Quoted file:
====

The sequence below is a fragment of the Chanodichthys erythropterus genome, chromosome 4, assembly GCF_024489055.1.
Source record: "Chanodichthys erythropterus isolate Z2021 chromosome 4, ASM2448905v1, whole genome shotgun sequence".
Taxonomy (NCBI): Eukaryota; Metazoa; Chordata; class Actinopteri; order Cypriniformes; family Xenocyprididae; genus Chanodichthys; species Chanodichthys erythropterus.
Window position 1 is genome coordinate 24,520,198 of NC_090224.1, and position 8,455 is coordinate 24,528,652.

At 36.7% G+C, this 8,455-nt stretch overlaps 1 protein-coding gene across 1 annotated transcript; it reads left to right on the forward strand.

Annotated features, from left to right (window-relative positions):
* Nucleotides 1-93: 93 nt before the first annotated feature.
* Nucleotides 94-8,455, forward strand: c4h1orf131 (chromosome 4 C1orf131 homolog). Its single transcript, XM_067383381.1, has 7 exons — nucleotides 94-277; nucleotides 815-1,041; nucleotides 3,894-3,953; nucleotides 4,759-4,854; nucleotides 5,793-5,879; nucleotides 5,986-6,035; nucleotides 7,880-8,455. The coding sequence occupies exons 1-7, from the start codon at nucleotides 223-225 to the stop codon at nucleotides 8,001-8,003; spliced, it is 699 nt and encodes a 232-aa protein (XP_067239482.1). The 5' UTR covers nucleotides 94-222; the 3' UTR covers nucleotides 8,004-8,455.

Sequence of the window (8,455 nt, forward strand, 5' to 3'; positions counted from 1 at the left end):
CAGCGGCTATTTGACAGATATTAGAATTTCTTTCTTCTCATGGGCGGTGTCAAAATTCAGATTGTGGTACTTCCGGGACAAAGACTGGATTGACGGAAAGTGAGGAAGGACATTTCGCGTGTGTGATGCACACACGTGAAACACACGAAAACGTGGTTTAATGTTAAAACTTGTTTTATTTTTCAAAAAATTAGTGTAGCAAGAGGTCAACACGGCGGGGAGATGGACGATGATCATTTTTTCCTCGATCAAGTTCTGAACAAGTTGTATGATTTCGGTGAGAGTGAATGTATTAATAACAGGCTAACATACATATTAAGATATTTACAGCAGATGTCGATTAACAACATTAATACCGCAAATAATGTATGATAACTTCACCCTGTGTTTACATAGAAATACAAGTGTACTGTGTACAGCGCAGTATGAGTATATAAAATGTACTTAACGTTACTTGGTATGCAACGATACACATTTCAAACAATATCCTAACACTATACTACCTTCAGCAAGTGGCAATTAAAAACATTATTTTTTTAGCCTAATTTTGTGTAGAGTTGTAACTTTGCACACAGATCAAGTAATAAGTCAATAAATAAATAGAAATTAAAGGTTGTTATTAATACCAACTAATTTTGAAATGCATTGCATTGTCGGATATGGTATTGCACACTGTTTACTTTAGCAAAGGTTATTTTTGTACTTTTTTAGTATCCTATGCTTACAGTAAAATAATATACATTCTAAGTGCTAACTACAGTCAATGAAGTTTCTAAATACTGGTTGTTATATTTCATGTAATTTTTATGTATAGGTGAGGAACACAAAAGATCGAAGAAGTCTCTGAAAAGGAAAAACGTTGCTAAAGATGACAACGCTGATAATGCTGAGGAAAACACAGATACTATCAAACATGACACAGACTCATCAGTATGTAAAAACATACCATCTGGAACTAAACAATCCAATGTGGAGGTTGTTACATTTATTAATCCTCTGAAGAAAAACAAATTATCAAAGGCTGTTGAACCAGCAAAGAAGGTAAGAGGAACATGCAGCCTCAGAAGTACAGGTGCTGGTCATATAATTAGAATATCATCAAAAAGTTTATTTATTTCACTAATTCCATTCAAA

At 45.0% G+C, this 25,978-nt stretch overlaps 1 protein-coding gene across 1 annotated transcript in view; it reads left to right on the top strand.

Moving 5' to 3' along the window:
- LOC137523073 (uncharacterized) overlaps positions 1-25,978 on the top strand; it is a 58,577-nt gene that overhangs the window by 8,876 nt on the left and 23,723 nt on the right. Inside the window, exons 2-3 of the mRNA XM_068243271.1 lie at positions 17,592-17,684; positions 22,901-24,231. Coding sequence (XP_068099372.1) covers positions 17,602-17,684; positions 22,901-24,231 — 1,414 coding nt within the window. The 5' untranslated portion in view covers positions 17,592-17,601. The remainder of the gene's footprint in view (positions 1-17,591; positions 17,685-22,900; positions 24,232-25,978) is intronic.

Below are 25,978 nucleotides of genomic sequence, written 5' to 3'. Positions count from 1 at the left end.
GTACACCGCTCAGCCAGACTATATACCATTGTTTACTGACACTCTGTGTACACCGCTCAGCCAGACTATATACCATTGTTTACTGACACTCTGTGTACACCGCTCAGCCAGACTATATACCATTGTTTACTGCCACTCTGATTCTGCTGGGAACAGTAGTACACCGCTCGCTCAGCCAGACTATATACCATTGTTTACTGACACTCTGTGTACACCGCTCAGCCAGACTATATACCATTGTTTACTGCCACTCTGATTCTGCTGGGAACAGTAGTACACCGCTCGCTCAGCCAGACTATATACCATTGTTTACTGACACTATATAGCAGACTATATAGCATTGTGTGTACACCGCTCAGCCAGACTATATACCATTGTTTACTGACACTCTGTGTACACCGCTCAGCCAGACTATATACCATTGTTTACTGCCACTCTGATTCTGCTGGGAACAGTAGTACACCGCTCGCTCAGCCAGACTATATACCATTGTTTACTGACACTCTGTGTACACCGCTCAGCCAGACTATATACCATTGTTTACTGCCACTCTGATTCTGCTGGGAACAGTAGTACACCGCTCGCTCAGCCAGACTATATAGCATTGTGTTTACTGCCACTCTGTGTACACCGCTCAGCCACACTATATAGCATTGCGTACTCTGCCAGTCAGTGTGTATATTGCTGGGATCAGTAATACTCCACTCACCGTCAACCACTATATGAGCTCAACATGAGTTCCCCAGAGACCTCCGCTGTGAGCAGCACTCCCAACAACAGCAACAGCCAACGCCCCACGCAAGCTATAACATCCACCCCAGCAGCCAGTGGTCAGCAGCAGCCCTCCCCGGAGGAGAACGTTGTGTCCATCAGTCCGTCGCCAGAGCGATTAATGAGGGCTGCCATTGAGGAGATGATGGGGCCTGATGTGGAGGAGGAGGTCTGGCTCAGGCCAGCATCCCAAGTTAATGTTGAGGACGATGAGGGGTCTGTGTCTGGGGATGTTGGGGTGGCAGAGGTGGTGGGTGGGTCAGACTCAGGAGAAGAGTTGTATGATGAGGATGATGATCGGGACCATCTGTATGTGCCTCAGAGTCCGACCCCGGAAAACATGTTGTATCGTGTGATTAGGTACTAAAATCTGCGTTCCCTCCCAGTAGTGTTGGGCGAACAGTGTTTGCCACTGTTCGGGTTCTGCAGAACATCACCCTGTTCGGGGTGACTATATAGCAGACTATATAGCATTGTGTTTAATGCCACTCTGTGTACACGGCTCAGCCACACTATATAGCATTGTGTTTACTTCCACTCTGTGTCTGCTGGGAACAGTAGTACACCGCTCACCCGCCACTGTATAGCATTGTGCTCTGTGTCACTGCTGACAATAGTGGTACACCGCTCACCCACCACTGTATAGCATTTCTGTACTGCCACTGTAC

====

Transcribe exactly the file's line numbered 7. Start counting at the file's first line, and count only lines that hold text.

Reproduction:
* Nucleotides 1-93: 93 nt before the first annotated feature.